Every semester, the longtime members of the Columbine Singers look for new ways to challenge themselves. This time around, they've almost met their match.
Their program is dedicated to songs about nature. "Moonlight on Mt. Fuji" was written this year in celebration of the 100th anniversary of the American School in Japan. It is a mixture of American musical ideas and Japanese words. Learning those words has been no small task.
Director Cristel Houston listened to her singers as they struggled day after day with the same lines, and she announced that the song would be cut from the program if they didn't learn it soon. Then she decided to go home and memorize the song herself to "see what the problem was," she said. "I realized this is really hard. I'll remember the words for a day and then forget them the next."
Since then she has been more patient with the group. And, given the chance, they slowly are meeting the challenge. At Tuesday's rehearsal, they were beaming at the end of the song. They glowed with the pride of a group that had truly accomplished something.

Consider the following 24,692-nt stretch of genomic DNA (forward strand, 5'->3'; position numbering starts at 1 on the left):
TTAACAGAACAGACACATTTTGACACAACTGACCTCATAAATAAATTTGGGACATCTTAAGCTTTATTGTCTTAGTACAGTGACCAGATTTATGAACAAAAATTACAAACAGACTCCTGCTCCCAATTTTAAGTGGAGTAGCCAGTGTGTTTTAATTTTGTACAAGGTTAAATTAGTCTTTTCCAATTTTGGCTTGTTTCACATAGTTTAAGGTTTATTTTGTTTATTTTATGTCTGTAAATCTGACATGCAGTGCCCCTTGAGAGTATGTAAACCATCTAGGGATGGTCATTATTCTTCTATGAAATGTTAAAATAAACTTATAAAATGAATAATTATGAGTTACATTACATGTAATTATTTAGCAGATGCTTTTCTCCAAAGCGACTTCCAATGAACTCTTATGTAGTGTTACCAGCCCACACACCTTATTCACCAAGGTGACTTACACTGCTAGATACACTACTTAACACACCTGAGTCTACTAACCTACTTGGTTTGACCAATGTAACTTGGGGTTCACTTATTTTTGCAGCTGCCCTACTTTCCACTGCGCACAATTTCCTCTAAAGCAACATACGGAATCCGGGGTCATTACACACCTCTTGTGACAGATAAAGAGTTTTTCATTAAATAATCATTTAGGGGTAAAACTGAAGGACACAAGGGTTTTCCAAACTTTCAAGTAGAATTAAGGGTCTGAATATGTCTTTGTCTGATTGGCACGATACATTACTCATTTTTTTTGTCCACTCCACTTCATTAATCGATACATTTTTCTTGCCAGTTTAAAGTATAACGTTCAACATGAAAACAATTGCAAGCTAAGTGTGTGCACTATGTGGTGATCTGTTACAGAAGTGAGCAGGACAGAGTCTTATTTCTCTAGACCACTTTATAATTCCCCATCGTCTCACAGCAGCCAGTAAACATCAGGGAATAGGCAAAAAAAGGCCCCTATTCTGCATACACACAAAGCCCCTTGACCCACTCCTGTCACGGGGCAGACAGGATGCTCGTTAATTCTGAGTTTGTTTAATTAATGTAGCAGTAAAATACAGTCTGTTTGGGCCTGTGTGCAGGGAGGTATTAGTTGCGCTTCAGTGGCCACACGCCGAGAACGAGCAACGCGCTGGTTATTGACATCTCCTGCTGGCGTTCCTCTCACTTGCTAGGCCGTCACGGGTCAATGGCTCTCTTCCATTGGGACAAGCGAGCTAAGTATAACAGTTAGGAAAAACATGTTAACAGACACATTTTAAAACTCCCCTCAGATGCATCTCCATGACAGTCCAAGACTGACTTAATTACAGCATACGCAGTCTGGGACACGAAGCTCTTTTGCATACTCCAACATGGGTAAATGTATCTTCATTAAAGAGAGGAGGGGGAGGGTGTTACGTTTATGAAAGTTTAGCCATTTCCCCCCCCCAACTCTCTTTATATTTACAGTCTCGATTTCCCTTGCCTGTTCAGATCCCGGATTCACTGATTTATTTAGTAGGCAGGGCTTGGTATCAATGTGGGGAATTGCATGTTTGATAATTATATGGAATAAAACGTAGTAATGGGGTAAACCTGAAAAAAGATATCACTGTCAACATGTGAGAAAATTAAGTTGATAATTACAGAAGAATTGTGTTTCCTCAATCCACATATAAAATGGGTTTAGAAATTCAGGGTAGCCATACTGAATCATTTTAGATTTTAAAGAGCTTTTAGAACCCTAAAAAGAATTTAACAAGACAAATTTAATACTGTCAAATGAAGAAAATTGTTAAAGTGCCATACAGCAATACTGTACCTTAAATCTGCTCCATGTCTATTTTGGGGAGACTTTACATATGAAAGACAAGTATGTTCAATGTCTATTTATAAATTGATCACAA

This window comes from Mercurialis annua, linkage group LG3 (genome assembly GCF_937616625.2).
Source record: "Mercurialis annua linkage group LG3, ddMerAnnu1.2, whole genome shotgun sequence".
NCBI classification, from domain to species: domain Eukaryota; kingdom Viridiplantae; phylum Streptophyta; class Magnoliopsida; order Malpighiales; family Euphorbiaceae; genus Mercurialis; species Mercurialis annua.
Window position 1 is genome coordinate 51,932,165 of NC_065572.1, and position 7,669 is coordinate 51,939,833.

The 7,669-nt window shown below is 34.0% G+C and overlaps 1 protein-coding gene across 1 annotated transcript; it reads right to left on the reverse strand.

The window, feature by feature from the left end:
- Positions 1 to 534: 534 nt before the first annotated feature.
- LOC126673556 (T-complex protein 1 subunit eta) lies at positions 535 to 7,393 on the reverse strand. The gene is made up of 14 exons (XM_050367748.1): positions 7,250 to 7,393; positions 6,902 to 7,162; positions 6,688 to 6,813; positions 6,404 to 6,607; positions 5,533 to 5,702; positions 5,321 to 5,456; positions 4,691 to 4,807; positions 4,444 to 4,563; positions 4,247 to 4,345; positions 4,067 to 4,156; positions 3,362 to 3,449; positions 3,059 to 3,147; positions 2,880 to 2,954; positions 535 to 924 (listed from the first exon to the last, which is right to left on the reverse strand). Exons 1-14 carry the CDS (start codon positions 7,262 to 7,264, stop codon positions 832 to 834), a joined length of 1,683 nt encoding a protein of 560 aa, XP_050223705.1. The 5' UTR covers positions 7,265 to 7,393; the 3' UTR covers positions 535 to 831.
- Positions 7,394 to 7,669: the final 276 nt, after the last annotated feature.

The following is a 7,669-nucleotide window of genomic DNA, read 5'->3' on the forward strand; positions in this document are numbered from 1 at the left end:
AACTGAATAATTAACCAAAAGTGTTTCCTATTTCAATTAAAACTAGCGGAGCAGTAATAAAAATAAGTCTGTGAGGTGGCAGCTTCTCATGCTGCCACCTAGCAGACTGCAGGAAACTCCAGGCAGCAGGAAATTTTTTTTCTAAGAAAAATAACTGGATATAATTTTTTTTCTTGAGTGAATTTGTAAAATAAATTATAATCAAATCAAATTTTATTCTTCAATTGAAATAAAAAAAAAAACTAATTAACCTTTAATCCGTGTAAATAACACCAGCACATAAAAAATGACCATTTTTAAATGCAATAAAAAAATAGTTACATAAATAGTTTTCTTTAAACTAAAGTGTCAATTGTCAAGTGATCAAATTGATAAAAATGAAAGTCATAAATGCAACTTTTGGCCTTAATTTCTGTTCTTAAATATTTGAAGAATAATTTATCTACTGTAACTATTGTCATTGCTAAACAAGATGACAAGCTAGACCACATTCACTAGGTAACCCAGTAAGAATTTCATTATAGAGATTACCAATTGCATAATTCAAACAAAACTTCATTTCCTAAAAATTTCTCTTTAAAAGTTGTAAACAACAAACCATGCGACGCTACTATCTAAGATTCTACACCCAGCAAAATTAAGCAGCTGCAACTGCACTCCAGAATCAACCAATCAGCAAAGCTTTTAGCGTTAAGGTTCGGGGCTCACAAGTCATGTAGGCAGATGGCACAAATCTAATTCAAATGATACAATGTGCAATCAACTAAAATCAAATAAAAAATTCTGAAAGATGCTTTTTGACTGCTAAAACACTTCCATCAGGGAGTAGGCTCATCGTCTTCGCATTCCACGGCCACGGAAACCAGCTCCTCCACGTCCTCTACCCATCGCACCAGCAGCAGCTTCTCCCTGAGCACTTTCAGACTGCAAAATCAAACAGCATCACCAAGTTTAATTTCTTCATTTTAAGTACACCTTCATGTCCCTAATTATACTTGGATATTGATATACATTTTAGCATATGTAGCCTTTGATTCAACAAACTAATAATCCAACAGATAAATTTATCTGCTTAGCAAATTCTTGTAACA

By Thursday's concert, they will be ready to share what they have been able to do with the community.
The Columbine Singers is a music class offered every semester by Colorado Mountain College. Of the 40 singers, most have been taking the class for years.
This semester's concert is titled "A Musical Tribute to the Beauty of Nature and Creation." Many of the songs are based on poems such as "We Sing of Golden Mornings," which was written in the 1950s by a Unitarian minister and put into music only this year.
"I found it in the music store, played through it and it had so many interweaving parts, so much for each part to do, that I knew it was perfect for us," Houston said. The program also will include two selections from Haydn's "The Creation" and several jazz pieces.